You will not see a single crazy parent—anywhere.

NINE
There’s no pressure for junior national cuts or college scholarships.

TEN
Nobody is getting nervous watching you swim.

ELEVEN
Every swimmer gets out of the water with a smile on their face. You won’t see any tears.

TWELVE
Masters swimmers are happy when they age up, because they feel it’s an advantage to be the youngest in their age group.

 

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My daughter at a meet where she got her first Jrs cut.

If you’re a swimmer or compete in another sport as an adult, how do you find it different from youth sports?

“I’m Getting Better Every Day, In Each and Every Way”

 

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What are we doing every day, to get better in every way?

I listened to a webinar this weekend by sports parenting expert David Benzel called “From Good to Great in Four Steps.” He has a link on the USA Swimming website to his webinars and website called “Growing Champions for Life.” I enjoy his material because it’s so well researched, he has real-life experiences to share, practical advice, plus several good resources of books to do further study.

Although the webinar focused on four ways we could help our kids achieve in sports and life, I listened to the talk through my own unique lens. Some of the areas Benzel hit on were Citius, Altius Fortius, the Olympic motto which means Faster, Higher, Stronger. Benzel pointed out that it doesn’t say, Fast, High, Strong—because we constantly want to get better.

It comes down to–what are we doing every single day to get better? That reminded me of a saying my mom and aunt often used: “Every day, in every way, I’m getting better and better.” That is a famous positive affirmation by French psychologist and pharmacist Émile Coué, 1857-1926. His autosuggestion method has been met with positive acclaim as well as cynicism.

My own daughter has pointed out that I often have very negative self-talk. I’m sure her work as an athlete with the university team’s sports psychologists has educated her in the importance of positive self-talk. That’s something the entire team works on together. If we are continually doubting ourselves, or think we’re not good enough, then it should be no surprise that we’ll prove that negativity to be true.

I’m taking the four steps I learned about in the webinar to work on–not only my health and recovering from my injury–but in my daily writing, too. What are the four steps, you ask? Number one is to “dream big.” I won’t share my big dreams here today, but I do have them. Second, “aim accurately.” That is taking specific actions to reach goals that lead you on the path to the big dream. Goal setting is another way to look at it, but they need to be goals that lead you in the right direction. There can’t be too many of them either, or we can lose our focus. Third, use “visualization” as a tool to reach your dream. Many successful athletes and people generally in life spend years living in the movie inside their brain how it feels, smells, and sounds like when they finally reach their dream. Once it happens, it’s not foreign but feels familiar and right. The last of the four steps is “to believe” passionately in ourselves and our ability to make it to our big dream.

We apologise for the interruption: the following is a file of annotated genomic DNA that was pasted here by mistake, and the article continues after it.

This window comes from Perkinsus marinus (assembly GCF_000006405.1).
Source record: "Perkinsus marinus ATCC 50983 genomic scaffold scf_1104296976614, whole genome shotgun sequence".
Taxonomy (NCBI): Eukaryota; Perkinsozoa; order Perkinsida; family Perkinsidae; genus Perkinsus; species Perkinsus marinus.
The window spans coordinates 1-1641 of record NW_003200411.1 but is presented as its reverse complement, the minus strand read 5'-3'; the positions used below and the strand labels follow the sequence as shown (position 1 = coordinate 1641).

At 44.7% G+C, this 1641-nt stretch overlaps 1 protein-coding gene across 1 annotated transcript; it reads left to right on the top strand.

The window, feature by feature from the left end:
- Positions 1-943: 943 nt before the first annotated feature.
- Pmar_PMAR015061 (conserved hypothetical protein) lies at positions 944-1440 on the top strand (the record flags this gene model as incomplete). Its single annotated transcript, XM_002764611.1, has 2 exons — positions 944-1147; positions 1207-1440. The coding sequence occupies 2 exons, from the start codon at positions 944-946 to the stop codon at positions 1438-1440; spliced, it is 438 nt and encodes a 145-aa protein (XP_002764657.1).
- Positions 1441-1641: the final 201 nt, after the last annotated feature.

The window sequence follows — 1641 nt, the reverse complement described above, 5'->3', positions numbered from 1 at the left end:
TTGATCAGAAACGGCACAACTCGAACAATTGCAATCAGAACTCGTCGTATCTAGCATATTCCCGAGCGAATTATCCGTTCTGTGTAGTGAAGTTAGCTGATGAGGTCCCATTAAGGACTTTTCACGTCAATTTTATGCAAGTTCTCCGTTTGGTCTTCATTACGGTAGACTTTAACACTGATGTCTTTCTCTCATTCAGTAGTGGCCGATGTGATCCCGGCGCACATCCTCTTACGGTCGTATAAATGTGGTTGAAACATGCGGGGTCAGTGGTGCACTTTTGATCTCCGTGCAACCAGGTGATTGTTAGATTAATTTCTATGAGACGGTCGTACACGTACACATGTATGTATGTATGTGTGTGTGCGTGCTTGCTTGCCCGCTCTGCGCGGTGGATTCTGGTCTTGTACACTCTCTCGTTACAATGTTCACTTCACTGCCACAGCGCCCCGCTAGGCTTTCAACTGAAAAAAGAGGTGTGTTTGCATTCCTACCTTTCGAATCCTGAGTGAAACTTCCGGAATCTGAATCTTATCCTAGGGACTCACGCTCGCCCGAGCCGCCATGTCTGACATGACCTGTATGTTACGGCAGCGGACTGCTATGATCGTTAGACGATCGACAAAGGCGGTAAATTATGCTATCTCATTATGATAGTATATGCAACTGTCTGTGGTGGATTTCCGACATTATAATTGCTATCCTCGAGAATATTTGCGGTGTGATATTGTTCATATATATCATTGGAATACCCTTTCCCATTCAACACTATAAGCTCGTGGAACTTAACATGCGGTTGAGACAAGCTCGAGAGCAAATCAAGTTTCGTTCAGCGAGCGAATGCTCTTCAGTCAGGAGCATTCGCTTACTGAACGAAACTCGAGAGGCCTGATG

With those four steps in place, then every single day, we can improve in some small way to reach our dreams.

12745503_10209017757384931_7005852646538628157_nHow do you approach your goals and life dreams?

What I Would Do Differently

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My young Piranhas.

If I could go back in time, say 15 or so years, I’d do things differently as a parent and a swim mom. I’ve loved every minute of being a swim parent and truly believe that signing my kids up for our local club, the Piranha Swim Team, was the single best thing we’ve done for them. Sticking with the team through ups and downs was a plus, too. Not only did my kids become crazily physically fit and skilled swimmers, they learned to never give up through tough times—whether it was an illness, a plateau or learning what a new coach expects.

So what would I do differently? Here’s my list:

One
Not focus on performance.

Sometimes, I get way too caught up in big meets and best times. I wish I could kick back, relax and enjoy the little moments more.

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Medals at a meet.

Two
Not get involved in parent drama.

Like most sports today, where you find a bunch of enthusiastic and involved parents, there’s bound to be some drama. If I could do it over, I’d never take sides or get involved. At times, I didn’t have a choice because of being on the board. But, the drama and problems we lived through don’t amount to beans, anymore.

Three
Realize everybody is different.

Not every swimmer has the same drive or goals. Not every family is going to focus their lives around the pool. It’s okay for some kids to skip practice and have other interests besides school and swimming. I’d be less judgmental if I got a do over!

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Signing day.

Four
Not compare my kids to others.

When my kids were young and new to swimming, it was common for us to compare their progress to other swimmers. That led to upset feelings all around. Looking back on it, things that seemed so big at the moment, were only a fleeting moment in time.

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My son learning to dive with the swim team.

Five
Enjoy every moment of the process.

The years go by so quickly. The friends made with other parents, coaches and officials are ones to treasure. Enjoy it all.

What would you do differently as a swim parent?

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Back when my daughter liked her green fuzzy robe better than the team parka.

Why Swimming is the Best Community Ever